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Why university catering staff are ‘so competitive’

11th Apr 2017 - 11:49
Why university catering staff are ‘so competitive’
The University Caterers Organisation (TUCO) traditionally held its cooking competitions behind closed doors in Blackpool in the north east. But organisers realised things would have to change if they were to help develop the skills needed in the fast-paced tertiary education sector.

Mike Haslin, TUCO chief operating officer, explains how the annual event has been made more relevant.

“TUCO Competitions were held in Blackpool and was essentially just a cooking competition. It was successful, but it didn’t represent the work of the majority of members’ workforce. The visibility was poor, the competitors were working away in closed kitchens and we decided to move to make it more of a theatre environment and broaden what it represents.

“It has now become even bigger than the annual conference. Five years ago there were two competitions and a small number of university members were involved. Now we have 140 competitors representing 40 different universities and colleges, and over the course of the two days more than 400 people, including support staff, and we have also introduced the exhibition by suppliers to run alongside it.

“Two years ago we moved to Warwick, which is a good set-up, centrally located and I think we are likely to stay here for a while.

“The strength of the TUCO Competitions is that you can’t replicate the pressure and stress the competitors are under in any other way, and it improves their confidence and skills. In the service skills competitions I have seen the transition in confidence and it is a significant factor in improving confidence and skills.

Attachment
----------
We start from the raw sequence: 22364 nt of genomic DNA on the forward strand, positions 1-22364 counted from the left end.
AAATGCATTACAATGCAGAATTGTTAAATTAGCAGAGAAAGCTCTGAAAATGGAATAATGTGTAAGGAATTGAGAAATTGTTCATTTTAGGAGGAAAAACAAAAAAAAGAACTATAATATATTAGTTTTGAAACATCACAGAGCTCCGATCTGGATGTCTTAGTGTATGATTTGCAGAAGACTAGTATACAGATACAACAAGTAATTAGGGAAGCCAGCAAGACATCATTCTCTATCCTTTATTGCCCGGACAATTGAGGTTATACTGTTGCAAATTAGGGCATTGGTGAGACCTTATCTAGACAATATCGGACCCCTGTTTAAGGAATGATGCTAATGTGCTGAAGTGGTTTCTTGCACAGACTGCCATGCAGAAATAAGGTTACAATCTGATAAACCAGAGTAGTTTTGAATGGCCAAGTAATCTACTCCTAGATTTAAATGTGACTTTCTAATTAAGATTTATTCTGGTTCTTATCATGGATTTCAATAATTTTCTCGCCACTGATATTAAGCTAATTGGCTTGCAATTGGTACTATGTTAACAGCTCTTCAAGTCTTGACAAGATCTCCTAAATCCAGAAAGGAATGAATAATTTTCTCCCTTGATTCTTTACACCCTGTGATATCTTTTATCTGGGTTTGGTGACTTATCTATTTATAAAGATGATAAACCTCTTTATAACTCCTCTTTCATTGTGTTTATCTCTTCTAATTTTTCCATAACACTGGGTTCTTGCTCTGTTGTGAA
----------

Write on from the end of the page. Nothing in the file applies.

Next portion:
“We are now trying to link the competition and themes to the TUCO Academy and the research we are doing. The excellent global foods research and trends that we do feeds into the academy, our study tours and competitions - it all joins up.

“Our latest global food trends report, for instance, showed that modern Indian cuisine is becoming big, so in November our study tour goes to India and this could well then be followed up in the competition next year with an Indian element to it.

“We publicise the competitions through social media, our magazine and we follow up after the event with features on those who have been competing and we also have wider PR coverage.

“In fact, one of the key things is the wider media coverage because we want to raise the profile of the higher education sector. It it too often unseen by many in the catering profession, but we believe that with our career map we can show young people coming into the industry that there are so many benefits to working in this sector - the training and development, the modern, trend-driven environment, plus benefits like good annual leave and pensions that mean we can offer something much better than the restaurant sector, for example.”

Once the dust has settled on the 2017 competition, there is a short break before the proper organising starts with a wash-up meeting and then serious planning for next year.

Haslin adds: “But already each of the competition chairs will have ideas in their minds about the sort of things they’d like to do next year. We like to continually refresh things.”

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